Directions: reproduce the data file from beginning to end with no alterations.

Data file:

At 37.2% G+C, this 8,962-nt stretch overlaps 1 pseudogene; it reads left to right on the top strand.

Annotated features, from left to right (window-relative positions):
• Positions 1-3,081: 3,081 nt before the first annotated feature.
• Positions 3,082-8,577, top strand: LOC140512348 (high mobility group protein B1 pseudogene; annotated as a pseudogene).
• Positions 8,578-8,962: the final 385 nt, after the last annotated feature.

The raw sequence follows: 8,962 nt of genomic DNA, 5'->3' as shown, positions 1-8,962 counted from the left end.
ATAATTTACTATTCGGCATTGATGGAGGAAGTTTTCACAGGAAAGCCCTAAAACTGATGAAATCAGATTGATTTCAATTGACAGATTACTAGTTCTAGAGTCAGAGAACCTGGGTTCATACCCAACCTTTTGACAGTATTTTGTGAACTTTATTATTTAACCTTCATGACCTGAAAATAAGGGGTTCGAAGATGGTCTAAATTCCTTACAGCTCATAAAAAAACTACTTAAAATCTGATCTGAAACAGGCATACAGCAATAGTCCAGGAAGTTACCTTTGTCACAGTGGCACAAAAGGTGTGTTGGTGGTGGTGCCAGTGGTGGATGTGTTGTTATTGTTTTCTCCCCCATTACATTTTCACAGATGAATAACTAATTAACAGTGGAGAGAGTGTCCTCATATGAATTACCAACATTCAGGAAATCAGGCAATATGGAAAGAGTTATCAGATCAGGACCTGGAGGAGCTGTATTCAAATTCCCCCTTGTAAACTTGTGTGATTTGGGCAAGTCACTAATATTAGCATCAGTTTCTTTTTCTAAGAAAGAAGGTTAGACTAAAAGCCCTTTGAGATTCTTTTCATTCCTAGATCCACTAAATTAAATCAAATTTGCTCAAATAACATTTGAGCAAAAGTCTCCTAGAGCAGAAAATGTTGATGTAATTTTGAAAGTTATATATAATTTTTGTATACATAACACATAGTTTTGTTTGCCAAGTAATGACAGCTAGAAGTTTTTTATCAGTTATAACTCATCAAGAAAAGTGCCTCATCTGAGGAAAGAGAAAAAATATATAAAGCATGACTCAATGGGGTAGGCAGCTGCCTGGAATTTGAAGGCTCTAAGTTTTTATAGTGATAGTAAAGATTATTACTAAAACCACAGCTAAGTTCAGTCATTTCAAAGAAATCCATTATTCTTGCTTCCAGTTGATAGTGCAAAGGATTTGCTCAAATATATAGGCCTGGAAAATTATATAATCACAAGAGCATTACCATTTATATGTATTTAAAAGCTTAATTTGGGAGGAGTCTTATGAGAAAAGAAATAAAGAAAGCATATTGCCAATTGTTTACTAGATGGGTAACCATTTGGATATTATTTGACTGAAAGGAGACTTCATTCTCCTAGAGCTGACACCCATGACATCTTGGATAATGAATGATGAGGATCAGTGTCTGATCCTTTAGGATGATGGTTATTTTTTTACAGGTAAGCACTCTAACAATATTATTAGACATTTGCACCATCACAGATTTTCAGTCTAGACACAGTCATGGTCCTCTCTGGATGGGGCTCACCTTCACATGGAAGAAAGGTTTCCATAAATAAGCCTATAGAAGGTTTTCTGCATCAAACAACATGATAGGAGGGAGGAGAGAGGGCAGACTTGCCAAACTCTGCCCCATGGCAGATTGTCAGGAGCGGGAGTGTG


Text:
At 37.2% G+C, this 8,962-nt stretch overlaps 1 pseudogene; it reads left to right on the top strand.

Annotated features, from left to right (window-relative positions):
• Positions 1-3,081: 3,081 nt before the first annotated feature.
• Positions 3,082-8,577, top strand: LOC140512348 (high mobility group protein B1 pseudogene; annotated as a pseudogene).
• Positions 8,578-8,962: the final 385 nt, after the last annotated feature.

The raw sequence follows: 8,962 nt of genomic DNA, 5'->3' as shown, positions 1-8,962 counted from the left end.
ATAATTTACTATTCGGCATTGATGGAGGAAGTTTTCACAGGAAAGCCCTAAAACTGATGAAATCAGATTGATTTCAATTGACAGATTACTAGTTCTAGAGTCAGAGAACCTGGGTTCATACCCAACCTTTTGACAGTATTTTGTGAACTTTATTATTTAACCTTCATGACCTGAAAATAAGGGGTTCGAAGATGGTCTAAATTCCTTACAGCTCATAAAAAAACTACTTAAAATCTGATCTGAAACAGGCATACAGCAATAGTCCAGGAAGTTACCTTTGTCACAGTGGCACAAAAGGTGTGTTGGTGGTGGTGCCAGTGGTGGATGTGTTGTTATTGTTTTCTCCCCCATTACATTTTCACAGATGAATAACTAATTAACAGTGGAGAGAGTGTCCTCATATGAATTACCAACATTCAGGAAATCAGGCAATATGGAAAGAGTTATCAGATCAGGACCTGGAGGAGCTGTATTCAAATTCCCCCTTGTAAACTTGTGTGATTTGGGCAAGTCACTAATATTAGCATCAGTTTCTTTTTCTAAGAAAGAAGGTTAGACTAAAAGCCCTTTGAGATTCTTTTCATTCCTAGATCCACTAAATTAAATCAAATTTGCTCAAATAACATTTGAGCAAAAGTCTCCTAGAGCAGAAAATGTTGATGTAATTTTGAAAGTTATATATAATTTTTGTATACATAACACATAGTTTTGTTTGCCAAGTAATGACAGCTAGAAGTTTTTTATCAGTTATAACTCATCAAGAAAAGTGCCTCATCTGAGGAAAGAGAAAAAATATATAAAGCATGACTCAATGGGGTAGGCAGCTGCCTGGAATTTGAAGGCTCTAAGTTTTTATAGTGATAGTAAAGATTATTACTAAAACCACAGCTAAGTTCAGTCATTTCAAAGAAATCCATTATTCTTGCTTCCAGTTGATAGTGCAAAGGATTTGCTCAAATATATAGGCCTGGAAAATTATATAATCACAAGAGCATTACCATTTATATGTATTTAAAAGCTTAATTTGGGAGGAGTCTTATGAGAAAAGAAATAAAGAAAGCATATTGCCAATTGTTTACTAGATGGGTAACCATTTGGATATTATTTGACTGAAAGGAGACTTCATTCTCCTAGAGCTGACACCCATGACATCTTGGATAATGAATGATGAGGATCAGTGTCTGATCCTTTAGGATGATGGTTATTTTTTTACAGGTAAGCACTCTAACAATATTATTAGACATTTGCACCATCACAGATTTTCAGTCTAGACACAGTCATGGTCCTCTCTGGATGGGGCTCACCTTCACATGGAAGAAAGGTTTCCATAAATAAGCCTATAGAAGGTTTTCTGCATCAAACAACATGATAGGAGGGAGGAGAGAGGGCAGACTTGCCAAACTCTGCCCCATGGCAGATTGTCAGGAGCGGGAGTGTG